As of this writing, President Obama’s approval rating is 40%, according to Gallup, down from about 51% a year ago. I’ve written about the voting aspects of YouTube before, so I was interested in how the YouTube ecosystem reacted to the latest State of the Union speech, as compared to last year’s speech. For both speeches, I looked at the numbers for three different sets of videos: the official White House release, the Wall Street Journal’s release, and one put up by the New York Times (links to each below).
The first thing that became apparent is that the “approval ratings” for videos of the president’s speech were always higher than the president’s approval ratings according to the polls. The official White House copy of the 2014 speech got 1,961 “Likes”, and 1,429 “Dislikes”, or a 58% approval rating. This was the lowest of the batch, but still considerably higher than the poll numbers. By comparison, the official release of the 2013 speech had an astonishing 81% approval rating. That’s obviously a marked drop, but consistent with the relative drop in poll numbers. More people also watched and voted on the 2014 speech: 45,000 more views (a 12% increase) and 1,000 more votes (a 50% increase).
The Wall Street Journal version showed a different trend: a drastic drop in views of more than 80% (from 374,004 in 2013 to 71,935 in 2014), but a comparable approval rating (67% to 61%). Finally, the New York Times showed exactly the opposite trend: more than double the views (245,700 to 504,950), and an *increase* in approval ratings (61% to 68%). In addition, the total number of votes tripled on the Times version, from 1,404 to 4,422.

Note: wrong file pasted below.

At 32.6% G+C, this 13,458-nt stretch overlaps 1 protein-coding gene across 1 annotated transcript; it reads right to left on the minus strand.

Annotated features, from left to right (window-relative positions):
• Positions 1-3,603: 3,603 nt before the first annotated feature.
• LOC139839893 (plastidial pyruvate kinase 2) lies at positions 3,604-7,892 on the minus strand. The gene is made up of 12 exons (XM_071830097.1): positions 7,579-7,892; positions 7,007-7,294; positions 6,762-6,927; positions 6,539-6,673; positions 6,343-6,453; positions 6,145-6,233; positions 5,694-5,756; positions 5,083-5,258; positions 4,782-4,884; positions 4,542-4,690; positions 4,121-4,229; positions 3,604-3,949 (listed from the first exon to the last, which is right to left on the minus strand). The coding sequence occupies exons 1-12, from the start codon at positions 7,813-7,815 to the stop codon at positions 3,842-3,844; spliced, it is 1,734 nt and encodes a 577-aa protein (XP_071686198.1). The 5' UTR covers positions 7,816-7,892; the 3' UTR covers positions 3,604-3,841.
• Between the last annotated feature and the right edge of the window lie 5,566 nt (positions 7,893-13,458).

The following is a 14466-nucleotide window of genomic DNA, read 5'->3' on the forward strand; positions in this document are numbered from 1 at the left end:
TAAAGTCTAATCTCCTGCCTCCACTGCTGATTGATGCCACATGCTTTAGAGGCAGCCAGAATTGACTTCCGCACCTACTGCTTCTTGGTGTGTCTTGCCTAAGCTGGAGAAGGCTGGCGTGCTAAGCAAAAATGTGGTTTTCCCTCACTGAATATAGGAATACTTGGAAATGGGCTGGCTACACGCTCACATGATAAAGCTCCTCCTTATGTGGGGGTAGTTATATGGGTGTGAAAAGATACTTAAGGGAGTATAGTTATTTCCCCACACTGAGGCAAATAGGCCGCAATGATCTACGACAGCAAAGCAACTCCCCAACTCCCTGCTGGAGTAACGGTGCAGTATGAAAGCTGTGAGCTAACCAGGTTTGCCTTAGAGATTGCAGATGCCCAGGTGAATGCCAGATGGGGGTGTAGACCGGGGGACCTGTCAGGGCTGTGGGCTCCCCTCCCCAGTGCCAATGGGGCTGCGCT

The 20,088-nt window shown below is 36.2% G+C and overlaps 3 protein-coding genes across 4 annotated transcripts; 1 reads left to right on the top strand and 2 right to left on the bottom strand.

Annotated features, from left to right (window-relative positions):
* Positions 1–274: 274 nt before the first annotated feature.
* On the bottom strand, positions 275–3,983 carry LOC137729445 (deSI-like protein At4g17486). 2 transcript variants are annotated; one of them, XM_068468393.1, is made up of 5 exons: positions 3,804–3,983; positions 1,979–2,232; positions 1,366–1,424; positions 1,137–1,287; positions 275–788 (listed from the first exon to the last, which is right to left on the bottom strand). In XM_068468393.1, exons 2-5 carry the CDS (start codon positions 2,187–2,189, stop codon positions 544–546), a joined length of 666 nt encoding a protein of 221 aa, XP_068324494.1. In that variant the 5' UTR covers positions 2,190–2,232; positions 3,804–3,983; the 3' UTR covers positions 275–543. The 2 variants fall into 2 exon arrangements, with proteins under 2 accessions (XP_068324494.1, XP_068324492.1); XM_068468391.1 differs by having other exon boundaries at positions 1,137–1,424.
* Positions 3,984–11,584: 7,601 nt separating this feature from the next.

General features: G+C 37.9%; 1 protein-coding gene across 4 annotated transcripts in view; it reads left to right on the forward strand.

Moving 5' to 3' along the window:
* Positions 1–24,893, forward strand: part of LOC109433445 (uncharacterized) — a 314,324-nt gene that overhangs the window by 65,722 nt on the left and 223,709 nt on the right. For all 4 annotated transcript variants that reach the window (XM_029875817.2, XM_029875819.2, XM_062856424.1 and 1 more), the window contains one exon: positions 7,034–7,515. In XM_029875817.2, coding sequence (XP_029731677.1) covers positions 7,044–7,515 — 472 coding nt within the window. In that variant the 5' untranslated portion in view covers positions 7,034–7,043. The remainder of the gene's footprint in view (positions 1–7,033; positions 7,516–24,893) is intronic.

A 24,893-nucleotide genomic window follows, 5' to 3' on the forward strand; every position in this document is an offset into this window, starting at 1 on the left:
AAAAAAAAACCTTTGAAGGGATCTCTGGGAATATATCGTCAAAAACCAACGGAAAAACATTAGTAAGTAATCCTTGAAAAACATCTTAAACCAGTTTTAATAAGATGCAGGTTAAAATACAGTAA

That’s a lot of data, but what does it mean? The first thing I would take away from these numbers is that it was a fairly successful speech, in the sense that many more people liked it than not. 57% is pretty good. True, it’s not as good as 87%, which the 2013 Inauguration Speech got, but still a significant majority.
Also, the sample size is significant: about a million people watched the speech on YouTube, internationally, and it seems like the general trend is that the number of people who are watching the speech that way is increasing. For comparison, the New York Times release of the president’s 2009 Inauguration speech got a mere 53,815 views, compared to 1.16 million for the 2013 speech, or twenty times more. Possibly more importantly, participation is going up, not just viewership. The percentage of people voting on videos, as opposed to just watching them, is increasing.
Perhaps the most troubling trend is the drop in viewership of the Wall Street Journal versions of the videos. The Wall Street Journal is considered a conservative publication, so the possibility of a five-fold drop in viewership of the State of the Union among conservatives online could indicate a radical disengagement. It may simply be a failure of marketing on the part of the Wall Street Journal, but it is worth investigating. The corresponding increase in the New York Times versions only stress the point.
Finally, the demographics of YouTube are most likely very different than the demographics of television, and certainly than the demographics of households being polled. YouTube is also international, so many of people voting on the State of the Union videos may not be American, and the president has generally been popular abroad. The voting sample for YouTube is also more likely to skew younger than that of the polls. In other words, the YouTube audience is more likely to be in the president’s political base.
There is no question that if current trends continue, the information revealed by YouTube viewership and voting numbers will be increasingly important to politics and beyond.
2013 State of the Union: White House Official
2014 State of the Union: White House Official
2013 State of the Union: Wall Street Journal
2014 State of the Union: Wall Street Journal
2013 State of the Union: New York Times
2014 State of the Union: New York Times
2009 Inauguration Speech: New York Times
2013 Inauguration Speech: New York Times